Neil Young & Crazy Horse - SECC, Glasgow, Thu 13 Jun 2013
- Stewart Smith
- 17 June 2013
A sublime rock'n'roll show spanning the guitar god's varied career
Before Neil Young and Crazy Horse rolled into Glasgow there had already been online grumblings about the Alchemy Tour's extended guitar solos, feedback workouts and supposed lack of classics. It's a Crazy Horse show - what did they expect? Cosy campfire singalongs are not on the agenda. Granted, ten-minute noise codas which sound like a thousand volcanoes erupting aren't to everyone's taste. That said, shouting at the band to 'play some fuckin' songs', as one punter did at Glasgow, is, in the local parlance, a bit wide. It's not that Young can do no wrong, but he's never been the kind of artist to just 'play the hits'. Leave the nostalgia to the oldies acts; Uncle Neil is here to rock.
The pre-show theatrics come from the same nutty professor part of Young's brain that brought us the radio-controlled roaches of the 1985 Rusted Out Garage tour, and the Devo-starring sci-fi musical Human Highway. Lab-coated roadies run around making exaggerated slapstick gestures while the cases are lifted from the giant prop amplifiers, and an enormous model microphone is lowered onto the stage. The Beatles' 'A Day In The Life' blares from the speakers, its orchestral climax only enhancing the sense of anticipation. And then the band take to the stage, only to stand, in mock-solemnity, for 'Flower Of Scotland', with the saltire projected onto the back screen. Young straps on Old Black, his trusty axe, and it's straight into 'Love And Only Love', a regular set opener since the early 90s, followed by the mighty 'Powderfinger'. To hear Young's wildly overdriven guitar sound in the flesh for the first time is a revelation. The massive waves of tone vibrate through your body, while the fuzzy and compressed leads leave the head spinning.
Its testament to Young's vitality as an artist that the several of the evening's most powerful performances are of new material. A gargantuan 'Walk Like A Giant' takes in a whistled refrain, haka-like chants and several tectonic guitar breaks, before ending in a devastating ten minute meltdown of moaning guitars, howling feedback and thunderous drum kicks that would leave Kevin Shields or Thurston Moore reeling with envy. During all this, leaves and plastic bags are blown across the stage, before the drenching sound of rain clears the air. On paper, such theatrics sound corny, but in fact, they only add to the intensity of the spectacle. Also from 2012's Psychedelic Pill, 'Ramada Inn' is deeply moving, its Raymond Carver-like narrative of a marriage breakdown slowly unfolding over the song's long duration. The way Young leaves the refrain of 'She loves him so, she does what she has to' hanging over ominous guitar chords is achingly sad. A fine song on record, live it sounds like a classic, its tender melodies and acutely observed lyricism set to a widescreen, brooding arrangement. Two brand new songs suggest that Young is on a winning streak. 'Hole In The Sky' showcases the rough-hewn beauty of Crazy Horse's harmonies, while 'Singer Without A Song' is a touching piano ballad, accompanied by a guitar-toting young woman wandering listlessly around the stage.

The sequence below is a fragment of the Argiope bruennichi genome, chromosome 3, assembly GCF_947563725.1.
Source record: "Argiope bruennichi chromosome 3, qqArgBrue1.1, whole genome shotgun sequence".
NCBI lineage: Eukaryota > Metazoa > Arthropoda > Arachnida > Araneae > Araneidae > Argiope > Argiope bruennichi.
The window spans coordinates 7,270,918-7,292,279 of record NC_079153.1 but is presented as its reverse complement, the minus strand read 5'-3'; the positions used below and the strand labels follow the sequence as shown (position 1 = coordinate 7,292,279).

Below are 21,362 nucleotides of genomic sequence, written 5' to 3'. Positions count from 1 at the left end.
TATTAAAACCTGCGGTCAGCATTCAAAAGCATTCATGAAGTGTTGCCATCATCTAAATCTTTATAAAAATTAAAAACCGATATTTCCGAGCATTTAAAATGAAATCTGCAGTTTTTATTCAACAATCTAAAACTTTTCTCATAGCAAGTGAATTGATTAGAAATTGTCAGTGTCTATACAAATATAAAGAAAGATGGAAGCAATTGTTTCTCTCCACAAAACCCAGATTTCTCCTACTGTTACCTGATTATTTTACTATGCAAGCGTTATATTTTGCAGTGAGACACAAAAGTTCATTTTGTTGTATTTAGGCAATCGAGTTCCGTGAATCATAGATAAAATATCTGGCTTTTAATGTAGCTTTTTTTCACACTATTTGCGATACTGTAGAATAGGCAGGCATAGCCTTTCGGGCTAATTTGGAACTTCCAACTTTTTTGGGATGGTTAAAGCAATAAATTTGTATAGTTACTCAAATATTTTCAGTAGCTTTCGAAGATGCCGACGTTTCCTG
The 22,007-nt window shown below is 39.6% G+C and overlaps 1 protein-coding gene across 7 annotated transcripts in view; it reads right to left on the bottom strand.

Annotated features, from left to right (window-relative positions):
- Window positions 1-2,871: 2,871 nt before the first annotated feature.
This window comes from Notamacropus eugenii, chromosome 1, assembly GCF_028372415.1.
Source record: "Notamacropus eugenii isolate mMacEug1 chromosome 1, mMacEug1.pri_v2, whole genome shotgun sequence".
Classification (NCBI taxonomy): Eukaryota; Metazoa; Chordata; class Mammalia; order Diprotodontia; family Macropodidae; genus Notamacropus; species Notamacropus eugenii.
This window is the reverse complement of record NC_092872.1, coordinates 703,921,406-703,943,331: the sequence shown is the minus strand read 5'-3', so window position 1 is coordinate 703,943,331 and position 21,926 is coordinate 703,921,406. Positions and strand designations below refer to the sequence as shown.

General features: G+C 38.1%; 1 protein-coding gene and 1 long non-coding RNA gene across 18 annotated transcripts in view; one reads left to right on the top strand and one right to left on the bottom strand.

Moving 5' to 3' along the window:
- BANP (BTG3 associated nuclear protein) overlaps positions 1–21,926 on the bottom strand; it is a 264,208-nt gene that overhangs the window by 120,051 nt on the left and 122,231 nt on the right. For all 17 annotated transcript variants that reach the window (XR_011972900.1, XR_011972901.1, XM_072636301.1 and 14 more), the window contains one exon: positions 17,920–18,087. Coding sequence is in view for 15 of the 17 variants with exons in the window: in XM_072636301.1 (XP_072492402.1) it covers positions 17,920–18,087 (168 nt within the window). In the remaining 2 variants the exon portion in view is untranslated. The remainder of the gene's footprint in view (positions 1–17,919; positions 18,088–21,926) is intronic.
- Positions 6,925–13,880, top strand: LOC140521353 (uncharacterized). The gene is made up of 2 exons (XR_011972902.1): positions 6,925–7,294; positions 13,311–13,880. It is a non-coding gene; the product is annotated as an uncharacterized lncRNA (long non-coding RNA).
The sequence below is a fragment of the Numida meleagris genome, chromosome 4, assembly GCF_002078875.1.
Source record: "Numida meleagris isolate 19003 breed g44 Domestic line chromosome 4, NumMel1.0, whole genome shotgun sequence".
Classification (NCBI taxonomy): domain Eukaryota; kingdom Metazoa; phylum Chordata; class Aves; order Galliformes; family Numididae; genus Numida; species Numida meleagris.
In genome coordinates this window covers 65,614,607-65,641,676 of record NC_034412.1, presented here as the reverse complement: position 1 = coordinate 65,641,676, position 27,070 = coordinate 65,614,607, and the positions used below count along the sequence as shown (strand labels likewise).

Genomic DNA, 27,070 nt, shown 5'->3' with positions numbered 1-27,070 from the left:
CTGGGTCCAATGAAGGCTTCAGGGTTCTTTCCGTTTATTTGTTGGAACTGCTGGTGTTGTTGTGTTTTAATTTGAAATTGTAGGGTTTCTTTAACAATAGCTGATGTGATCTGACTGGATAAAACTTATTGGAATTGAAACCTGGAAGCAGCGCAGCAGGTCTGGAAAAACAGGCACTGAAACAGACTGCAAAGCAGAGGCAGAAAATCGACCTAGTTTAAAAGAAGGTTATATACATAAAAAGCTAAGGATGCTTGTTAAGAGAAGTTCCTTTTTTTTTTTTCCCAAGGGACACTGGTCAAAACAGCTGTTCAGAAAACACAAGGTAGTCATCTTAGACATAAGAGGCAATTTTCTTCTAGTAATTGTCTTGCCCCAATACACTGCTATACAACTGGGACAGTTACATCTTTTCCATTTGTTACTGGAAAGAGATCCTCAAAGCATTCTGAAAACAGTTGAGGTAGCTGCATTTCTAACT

An acoustic interlude of 'Heart of Gold' placates the Harvest fans, but far more exciting are the dips into the Buffalo Springfield songbook (a raging 'Mr Soul) and the first Crazy Horse album from 1969 (a super-heavy 'Cinnamon Girl', complete with its immortal one-note guitar solo, and a gorgeous surprise in the shape of 'Everybody Knows This Is Nowhere'). Played slower than on 1991's Ragged Glory, 'Fuckin' Up' is an orgy of dumb abandon, with Young firing off some of his wildest guitar salvos and guitarist Frank 'Poncho' Sampedro gleefully flipping the bird. I could have done without the bizarre interlude where Poncho ad libs like an over-sexed soulman over a sleazy beat, but then it wouldn't be a Neil Young gig without at least one moment of goofy perversity. And as soon as the 'Horse rear back into that gloriously dunderheaded riff, eventually obliterating it in a frenzied skronk attack, all is forgiven. Closing the main set, a magnificent 'Hey Hey My My' drowns the audience in 10,000 tons of molten guitar sludge. It's an overwhelming experience; music that is to be felt as much is it is heard. In this respect, Neil Young and Crazy Horse go beyond form, beyond genre, into the sublime. Quite simply the greatest rock 'n roll gig I've ever seen.